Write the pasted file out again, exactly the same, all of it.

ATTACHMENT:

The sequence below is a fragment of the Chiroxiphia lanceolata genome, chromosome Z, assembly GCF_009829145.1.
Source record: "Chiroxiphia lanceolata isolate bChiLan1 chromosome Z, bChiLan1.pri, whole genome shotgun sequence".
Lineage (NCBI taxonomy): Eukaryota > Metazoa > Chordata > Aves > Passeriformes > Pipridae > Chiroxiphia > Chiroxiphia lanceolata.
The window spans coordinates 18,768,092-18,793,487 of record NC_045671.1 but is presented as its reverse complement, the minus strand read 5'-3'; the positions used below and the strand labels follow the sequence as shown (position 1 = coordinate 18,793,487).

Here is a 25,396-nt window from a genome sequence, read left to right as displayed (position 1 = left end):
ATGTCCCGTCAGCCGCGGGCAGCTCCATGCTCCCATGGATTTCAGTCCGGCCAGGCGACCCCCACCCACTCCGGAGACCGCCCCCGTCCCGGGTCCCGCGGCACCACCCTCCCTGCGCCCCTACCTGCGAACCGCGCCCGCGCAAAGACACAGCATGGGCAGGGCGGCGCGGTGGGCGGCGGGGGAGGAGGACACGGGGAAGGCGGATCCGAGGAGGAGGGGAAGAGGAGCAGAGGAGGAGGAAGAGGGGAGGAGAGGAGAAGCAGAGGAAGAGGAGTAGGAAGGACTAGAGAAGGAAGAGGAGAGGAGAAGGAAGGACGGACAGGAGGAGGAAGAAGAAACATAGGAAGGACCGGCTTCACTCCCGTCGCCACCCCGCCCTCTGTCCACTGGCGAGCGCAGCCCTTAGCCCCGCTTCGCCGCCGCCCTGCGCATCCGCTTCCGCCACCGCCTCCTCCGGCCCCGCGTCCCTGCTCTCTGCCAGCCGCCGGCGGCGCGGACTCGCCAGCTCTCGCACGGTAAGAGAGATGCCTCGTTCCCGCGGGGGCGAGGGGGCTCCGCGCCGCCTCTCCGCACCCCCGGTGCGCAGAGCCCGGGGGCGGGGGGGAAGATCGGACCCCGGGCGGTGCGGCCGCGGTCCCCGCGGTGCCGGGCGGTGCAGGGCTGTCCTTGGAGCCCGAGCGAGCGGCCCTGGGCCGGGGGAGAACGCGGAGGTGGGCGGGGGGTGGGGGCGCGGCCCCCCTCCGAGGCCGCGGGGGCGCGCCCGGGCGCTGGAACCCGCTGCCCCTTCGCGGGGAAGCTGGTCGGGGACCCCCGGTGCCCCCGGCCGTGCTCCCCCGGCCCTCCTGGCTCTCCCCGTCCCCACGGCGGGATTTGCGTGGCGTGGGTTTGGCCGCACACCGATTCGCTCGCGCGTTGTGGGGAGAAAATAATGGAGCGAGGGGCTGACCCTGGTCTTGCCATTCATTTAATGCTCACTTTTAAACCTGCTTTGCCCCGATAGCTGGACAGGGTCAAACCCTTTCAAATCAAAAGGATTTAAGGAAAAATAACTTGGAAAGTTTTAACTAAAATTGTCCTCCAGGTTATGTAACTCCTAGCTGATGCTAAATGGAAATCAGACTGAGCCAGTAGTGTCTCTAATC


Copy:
The sequence below is a fragment of the Chiroxiphia lanceolata genome, chromosome Z, assembly GCF_009829145.1.
Source record: "Chiroxiphia lanceolata isolate bChiLan1 chromosome Z, bChiLan1.pri, whole genome shotgun sequence".
Lineage (NCBI taxonomy): Eukaryota > Metazoa > Chordata > Aves > Passeriformes > Pipridae > Chiroxiphia > Chiroxiphia lanceolata.
The window spans coordinates 18,768,092-18,793,487 of record NC_045671.1 but is presented as its reverse complement, the minus strand read 5'-3'; the positions used below and the strand labels follow the sequence as shown (position 1 = coordinate 18,793,487).

Here is a 25,396-nt window from a genome sequence, read left to right as displayed (position 1 = left end):
ATGTCCCGTCAGCCGCGGGCAGCTCCATGCTCCCATGGATTTCAGTCCGGCCAGGCGACCCCCACCCACTCCGGAGACCGCCCCCGTCCCGGGTCCCGCGGCACCACCCTCCCTGCGCCCCTACCTGCGAACCGCGCCCGCGCAAAGACACAGCATGGGCAGGGCGGCGCGGTGGGCGGCGGGGGAGGAGGACACGGGGAAGGCGGATCCGAGGAGGAGGGGAAGAGGAGCAGAGGAGGAGGAAGAGGGGAGGAGAGGAGAAGCAGAGGAAGAGGAGTAGGAAGGACTAGAGAAGGAAGAGGAGAGGAGAAGGAAGGACGGACAGGAGGAGGAAGAAGAAACATAGGAAGGACCGGCTTCACTCCCGTCGCCACCCCGCCCTCTGTCCACTGGCGAGCGCAGCCCTTAGCCCCGCTTCGCCGCCGCCCTGCGCATCCGCTTCCGCCACCGCCTCCTCCGGCCCCGCGTCCCTGCTCTCTGCCAGCCGCCGGCGGCGCGGACTCGCCAGCTCTCGCACGGTAAGAGAGATGCCTCGTTCCCGCGGGGGCGAGGGGGCTCCGCGCCGCCTCTCCGCACCCCCGGTGCGCAGAGCCCGGGGGCGGGGGGGAAGATCGGACCCCGGGCGGTGCGGCCGCGGTCCCCGCGGTGCCGGGCGGTGCAGGGCTGTCCTTGGAGCCCGAGCGAGCGGCCCTGGGCCGGGGGAGAACGCGGAGGTGGGCGGGGGGTGGGGGCGCGGCCCCCCTCCGAGGCCGCGGGGGCGCGCCCGGGCGCTGGAACCCGCTGCCCCTTCGCGGGGAAGCTGGTCGGGGACCCCCGGTGCCCCCGGCCGTGCTCCCCCGGCCCTCCTGGCTCTCCCCGTCCCCACGGCGGGATTTGCGTGGCGTGGGTTTGGCCGCACACCGATTCGCTCGCGCGTTGTGGGGAGAAAATAATGGAGCGAGGGGCTGACCCTGGTCTTGCCATTCATTTAATGCTCACTTTTAAACCTGCTTTGCCCCGATAGCTGGACAGGGTCAAACCCTTTCAAATCAAAAGGATTTAAGGAAAAATAACTTGGAAAGTTTTAACTAAAATTGTCCTCCAGGTTATGTAACTCCTAGCTGATGCTAAATGGAAATCAGACTGAGCCAGTAGTGTCTCTAATC